Last week some rather interesting figures dropped into our mailbox from iSuppli. The research firm states that, by 2015, Windows Phone will overtake Apple’s iOS. With Android still marching ahead, forecasts state that Microsoft will gain 16.7% market share, with Apple coming in at 16.6%.
Now, I’ll be honest here, I was somewhat confused and chose not to run a story about this. How anyone can predict with any accuracy just what will be happening in the mobile market three years from now, I really don’t know. iSuppli quote “strong Nokia support” and Wayne Lam, Senior Analyst for IHS, states that..
One of the hottest new products unveiled at the Consumer Electronics Show was the Lumia 900, a Windows Phone-based smartphone sporting a flashy set of features that makes it competitive with the best alternatives offered by the Android camp. This hot product represents Nokia’s first step to reclaim its market share. Combined with Nokia’s efforts to drive the development of the Windows Phone ecosystem, the Lumia 900 and its successors will help Microsoft to reclaim its No. 2 ranking in smartphone operating system market share in 2015.
Now, I usually get flamed when I compare OS’s – there’s a strong following behind Android, Windows Phone and iPhone. What I will say is this. Yes, Windows Phone is a good product, yes, Nokia has a strong following… but can you predict three years into the future? No you cannot.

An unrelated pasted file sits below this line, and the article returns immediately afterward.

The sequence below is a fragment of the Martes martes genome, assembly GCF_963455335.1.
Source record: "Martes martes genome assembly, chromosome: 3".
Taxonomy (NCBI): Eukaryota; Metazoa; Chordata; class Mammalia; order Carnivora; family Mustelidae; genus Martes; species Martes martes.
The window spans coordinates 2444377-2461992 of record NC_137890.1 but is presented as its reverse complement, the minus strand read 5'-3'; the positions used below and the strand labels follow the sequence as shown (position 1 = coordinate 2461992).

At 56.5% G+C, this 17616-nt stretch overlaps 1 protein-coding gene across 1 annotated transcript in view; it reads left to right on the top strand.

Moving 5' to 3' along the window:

So, why am I running a story about this?
Well, it’s after I spotted this tweet from Eldar Murtazin. It links to iSuppli research from 2009 which forecasts how Windows Mobile and other OS’s will perform in 2012 and beyond. In 2009 Windows Mobile was really suffering, and shortly after was effectively canned and replaced with Windows Phone 7. Somehow iSuppli predicted that, by 2012, Windows Mobile and “Windows Mobile 7”, would hold a 15.6% market share.
Now don’t get me wrong, I’m not dissing Windows Phone, Windows Mobile, Android, iOS or RIM. I’m just warning that stories showing up on the web based around “research” and “forecasts” for years ahead should be taken with quite a large portion of salt.
Sure, you might be able to get the next few months or maybe even the next year and get it right, but in the long term, no-one really knows what the future holds.